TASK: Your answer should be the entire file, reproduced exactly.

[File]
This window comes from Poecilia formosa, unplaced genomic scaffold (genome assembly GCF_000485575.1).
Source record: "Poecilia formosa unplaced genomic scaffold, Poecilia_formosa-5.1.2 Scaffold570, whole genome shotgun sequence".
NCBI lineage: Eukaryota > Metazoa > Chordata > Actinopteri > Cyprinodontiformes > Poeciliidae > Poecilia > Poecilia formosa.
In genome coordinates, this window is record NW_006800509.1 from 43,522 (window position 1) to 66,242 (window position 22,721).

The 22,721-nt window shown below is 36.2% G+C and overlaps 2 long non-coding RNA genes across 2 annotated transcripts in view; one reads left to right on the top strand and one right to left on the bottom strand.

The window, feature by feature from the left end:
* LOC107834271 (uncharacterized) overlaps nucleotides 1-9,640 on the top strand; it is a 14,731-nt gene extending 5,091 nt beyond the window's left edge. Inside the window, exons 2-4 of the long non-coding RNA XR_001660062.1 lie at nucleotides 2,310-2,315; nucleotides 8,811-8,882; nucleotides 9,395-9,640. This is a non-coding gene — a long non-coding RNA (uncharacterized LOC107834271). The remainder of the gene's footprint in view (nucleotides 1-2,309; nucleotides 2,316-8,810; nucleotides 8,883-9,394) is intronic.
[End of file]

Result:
This window comes from Poecilia formosa, unplaced genomic scaffold (genome assembly GCF_000485575.1).
Source record: "Poecilia formosa unplaced genomic scaffold, Poecilia_formosa-5.1.2 Scaffold570, whole genome shotgun sequence".
NCBI lineage: Eukaryota > Metazoa > Chordata > Actinopteri > Cyprinodontiformes > Poeciliidae > Poecilia > Poecilia formosa.
In genome coordinates, this window is record NW_006800509.1 from 43,522 (window position 1) to 66,242 (window position 22,721).

The 22,721-nt window shown below is 36.2% G+C and overlaps 2 long non-coding RNA genes across 2 annotated transcripts in view; one reads left to right on the top strand and one right to left on the bottom strand.

The window, feature by feature from the left end:
* LOC107834271 (uncharacterized) overlaps nucleotides 1-9,640 on the top strand; it is a 14,731-nt gene extending 5,091 nt beyond the window's left edge. Inside the window, exons 2-4 of the long non-coding RNA XR_001660062.1 lie at nucleotides 2,310-2,315; nucleotides 8,811-8,882; nucleotides 9,395-9,640. This is a non-coding gene — a long non-coding RNA (uncharacterized LOC107834271). The remainder of the gene's footprint in view (nucleotides 1-2,309; nucleotides 2,316-8,810; nucleotides 8,883-9,394) is intronic.